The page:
Track 11

Planning Law, Administration and Processes

  • Benny Schvarsberg
    • University of Brasília (Brazil)
  • Rachelle Alterman
    • Technion Israel Institute of Technology (Israel)
  • Dawn Jourdan
    • University of Oklahoma (USA)

Almost all countries have laws, regulations and government institutions that determine a significant number of issues related to planning. Each planning law offers some instruments for regulating the use of land and building – variously called zoning, statutory plans, development controls or the like. Planning laws often also enable intervention in property rights – such as expropriation and land sharing – and may entail fiscal aspects (levies, fees, negotiated value sharing). These issues range from procedural matters - processes that affect quality of governance, to substantive policies and instruments that may enable the creation of spaces and shape land use (for better or worse). The laws, instruments and processes vary from country to country, as do their Implementation and their outcomes and impacts. Can the laws and institutions that govern planning meet the challenges posed by climate change, sustainability, and increasing uncertainty? Are planning laws geared to handle distributive justice issues within cities, countries, and across borders?

This track invites abstracts on any topic that relates to laws, whether directly or indirectly. An indication of the scope of the track can be seen from the following list of areas:

  • Statutory (regulatory) planning systems in general: their roles in shaping places; can they accommodate emerging economic, socio-demographic and environmental realities?
  • Regulatory land use instruments: local statutory plans, zoning, building permits, agreements with developers, “exactions” or “planning gain”, regulation of open space and natural resources, historic-building regulation etc.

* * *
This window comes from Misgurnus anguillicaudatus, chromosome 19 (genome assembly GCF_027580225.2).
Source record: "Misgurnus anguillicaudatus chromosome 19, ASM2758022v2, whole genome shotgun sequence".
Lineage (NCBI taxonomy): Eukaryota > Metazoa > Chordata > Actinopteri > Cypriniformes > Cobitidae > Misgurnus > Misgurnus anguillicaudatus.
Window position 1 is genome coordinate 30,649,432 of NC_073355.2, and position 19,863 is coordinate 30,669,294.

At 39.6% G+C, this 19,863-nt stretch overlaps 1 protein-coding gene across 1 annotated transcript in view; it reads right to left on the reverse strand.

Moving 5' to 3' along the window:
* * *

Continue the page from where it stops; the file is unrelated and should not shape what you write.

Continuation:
• Governance structures and procedures: How does planning law structure the relationships between central governmental control, local government, markets, and non-governmental organizations?
  • How does the law frame public participation and involvement?
  • Property rights: tensions between public/ private/ customary rights and responsibilities; land for public services, customary collective / private rights, expropriation, compensation, land readjustment, taxation of land values, transfer or development rights.
  • Non-compliance with planning laws: issues of illegal, “informal” “irregular” development – processes and enforcement.
  • Innovations, methodologies and advances in planning legislation in its various territorial, regional, metropolitan and urban scales.
  • Systematization of processes and practices applied to the planning of territories, regions and cities. Questioning and analyzing experiences and processes and innovative management practices in territorial planning at different scales.
  • Analysis and proposal of territorial, regional, urban, fiscal and tax, policy instruments applied to the planning, management and public administration at various federal levels.
  • Contributions may look at the general theory of planning and law or investigate particular issues, focusing either on a particular country or cross-nationally. Since legal and planning systems vary greatly from country to country, authors should make the legal structures and procedures as transparent as possible. To be considered for this track, the author needs to point out some relationship with the underlying legal framework.